Manchester Albert Hall
March 18th 2022
Magnificent and majestic Wardruna continue to mesmerise with their magical take on pagan folk sounds and traditions. The project, founded in Bergen Norway in 2002 by former black metal drummer with Gorgoroth, Einar Selvik, (interviewed by John Robb here) taps into the deep deep themes of life and death and the power of nature. They tap into the mist-shrouded past and its spiritual pagan nature mores and reinvent it for the now with stunning salt-stained dramatic melodies and haunting songs that fill Manchester’s spectacular Albert Hall with their trademark sound.
A sound that has broken out of the underground with Wardruna composing the score for season 2 of the hit box set TV series Vikings that has seen them enter the mainstream without watering down their unique, bold and mesmerising vision.
In these perilous times when humanity’s collective madness seems hell bent to bring the house down, it’s reassuring to have a corner in a culture where deeper themes are celebrated and the permanence of nature is celebrated. The set starts with Kvitravn with the white raven of the song title and also Einar’s stage name flickering on the band’s backdrop reminding the audience of the band’s current motif – the albino version of the normally spellbinding black feathered brethren staring at the camera with its regal bill and deeply intelligent eyes. Steeped in an interest in Norse mythology that was sparked by the Einar’s roots in the notorious black metal underground of his home town Bergen in Norway, Wardruna are unique in their vision. Einar was initially in black metal bands like Gorgoroth, who he drummed for between 2000 and 2004 and where he met and bonded with the charismatic vocalist Gahl who he once called the most pagan person that he had ever met.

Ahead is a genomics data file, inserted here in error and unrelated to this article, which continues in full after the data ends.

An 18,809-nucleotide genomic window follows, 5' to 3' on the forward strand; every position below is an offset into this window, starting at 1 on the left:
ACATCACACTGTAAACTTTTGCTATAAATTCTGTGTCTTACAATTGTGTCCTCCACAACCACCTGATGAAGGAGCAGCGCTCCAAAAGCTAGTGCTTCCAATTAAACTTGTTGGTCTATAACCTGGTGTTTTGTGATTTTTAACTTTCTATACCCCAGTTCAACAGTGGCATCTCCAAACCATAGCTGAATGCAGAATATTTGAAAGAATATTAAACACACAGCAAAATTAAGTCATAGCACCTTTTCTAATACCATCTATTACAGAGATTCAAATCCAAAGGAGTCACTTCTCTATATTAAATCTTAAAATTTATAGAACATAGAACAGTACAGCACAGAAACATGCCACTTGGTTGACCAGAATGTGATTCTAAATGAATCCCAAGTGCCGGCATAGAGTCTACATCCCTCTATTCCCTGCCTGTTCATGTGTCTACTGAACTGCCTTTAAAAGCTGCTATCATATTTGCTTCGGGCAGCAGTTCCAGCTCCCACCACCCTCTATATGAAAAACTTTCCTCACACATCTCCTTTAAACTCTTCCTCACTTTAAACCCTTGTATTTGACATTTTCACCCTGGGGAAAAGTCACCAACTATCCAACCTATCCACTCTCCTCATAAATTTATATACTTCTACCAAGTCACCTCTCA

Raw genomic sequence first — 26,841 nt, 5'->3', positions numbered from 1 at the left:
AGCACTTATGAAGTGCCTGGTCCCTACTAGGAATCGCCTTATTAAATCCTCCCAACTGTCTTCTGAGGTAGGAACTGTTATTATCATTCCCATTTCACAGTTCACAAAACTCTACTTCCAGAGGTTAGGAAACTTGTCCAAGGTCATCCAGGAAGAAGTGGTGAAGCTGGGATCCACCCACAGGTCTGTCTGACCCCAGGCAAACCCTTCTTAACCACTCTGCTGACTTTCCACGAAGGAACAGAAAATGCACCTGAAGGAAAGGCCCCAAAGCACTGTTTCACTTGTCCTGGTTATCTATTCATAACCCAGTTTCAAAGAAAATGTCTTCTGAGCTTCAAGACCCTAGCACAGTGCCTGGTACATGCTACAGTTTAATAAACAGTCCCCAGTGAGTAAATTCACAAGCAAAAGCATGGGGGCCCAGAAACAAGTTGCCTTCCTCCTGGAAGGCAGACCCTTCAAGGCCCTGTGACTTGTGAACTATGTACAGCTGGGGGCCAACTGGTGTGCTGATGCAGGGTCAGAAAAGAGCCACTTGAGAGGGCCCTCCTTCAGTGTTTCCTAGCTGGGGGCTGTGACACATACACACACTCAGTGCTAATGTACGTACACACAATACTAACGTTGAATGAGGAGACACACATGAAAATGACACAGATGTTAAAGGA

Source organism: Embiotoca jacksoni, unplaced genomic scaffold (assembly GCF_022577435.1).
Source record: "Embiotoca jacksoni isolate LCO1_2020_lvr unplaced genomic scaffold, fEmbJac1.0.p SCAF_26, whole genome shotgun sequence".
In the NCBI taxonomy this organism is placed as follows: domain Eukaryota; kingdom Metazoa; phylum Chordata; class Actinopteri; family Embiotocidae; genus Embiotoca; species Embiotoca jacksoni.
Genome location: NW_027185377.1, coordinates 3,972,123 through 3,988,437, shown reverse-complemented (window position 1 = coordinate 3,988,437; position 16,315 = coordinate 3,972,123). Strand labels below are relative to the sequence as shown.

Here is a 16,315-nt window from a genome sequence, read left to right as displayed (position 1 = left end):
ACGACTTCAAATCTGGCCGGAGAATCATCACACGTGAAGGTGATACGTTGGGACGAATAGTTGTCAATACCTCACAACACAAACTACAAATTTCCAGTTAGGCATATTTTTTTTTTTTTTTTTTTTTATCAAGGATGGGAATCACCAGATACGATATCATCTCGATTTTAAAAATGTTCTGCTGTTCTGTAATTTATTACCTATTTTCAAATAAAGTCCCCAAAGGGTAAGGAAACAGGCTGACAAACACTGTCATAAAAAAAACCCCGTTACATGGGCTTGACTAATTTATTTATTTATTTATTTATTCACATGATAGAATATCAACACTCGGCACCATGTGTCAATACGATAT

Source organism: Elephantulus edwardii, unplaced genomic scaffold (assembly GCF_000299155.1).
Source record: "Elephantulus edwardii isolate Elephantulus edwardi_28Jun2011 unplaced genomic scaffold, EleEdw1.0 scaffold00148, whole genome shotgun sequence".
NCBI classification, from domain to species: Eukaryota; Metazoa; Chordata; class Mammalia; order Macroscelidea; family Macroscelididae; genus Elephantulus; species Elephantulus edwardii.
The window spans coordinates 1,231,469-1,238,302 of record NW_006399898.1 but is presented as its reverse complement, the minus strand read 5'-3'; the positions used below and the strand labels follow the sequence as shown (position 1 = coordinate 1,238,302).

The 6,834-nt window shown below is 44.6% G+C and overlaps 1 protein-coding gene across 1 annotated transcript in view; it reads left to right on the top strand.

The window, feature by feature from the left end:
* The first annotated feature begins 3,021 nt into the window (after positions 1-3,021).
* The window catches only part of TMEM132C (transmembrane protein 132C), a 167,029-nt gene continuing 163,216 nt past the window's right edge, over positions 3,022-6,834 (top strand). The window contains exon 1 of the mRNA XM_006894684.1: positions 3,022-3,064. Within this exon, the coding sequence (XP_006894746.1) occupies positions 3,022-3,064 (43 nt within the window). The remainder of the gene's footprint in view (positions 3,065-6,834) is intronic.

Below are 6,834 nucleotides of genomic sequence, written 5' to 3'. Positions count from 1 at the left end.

Black metal had a yearning for permanence and history that sparked Einar to the pagan pre Christian Norway and its Viking lore and its music. Instead of wallowing in a museum piece version of his culture he reconnected with the past and took it into the future. Wardruna are a conduit between the wisdom of the rich pageant wisdom of the past that makes sense of the now with their music and philosophy. The shape-shifting melodies, rich harmonies and pulsating trials drums are a conduit of a celebration of the Viking past and animistic and pagan beliefs and a way of understanding the now.
This is now a dusty archive. Wardruna are very much in the present. The presentation of their live set is 3D stunning with the lighting adding to the song’s unique atmospheres with a series of shadows on colours embellishing and underling the music’s brooding theatrical moods.
Einar stands centre stage leading the songs with his beautiful emotional voice which is given an extra power by the harmonies and sometimes soaring leads from Lindy Fay Hella and Katrine Stenbekk who flank him. These exquisite harmonies that overlap and entwine also sometimes feature Lindy’s soaring blissful voice setting off on its own ethereal tangents sending shivers up your spine.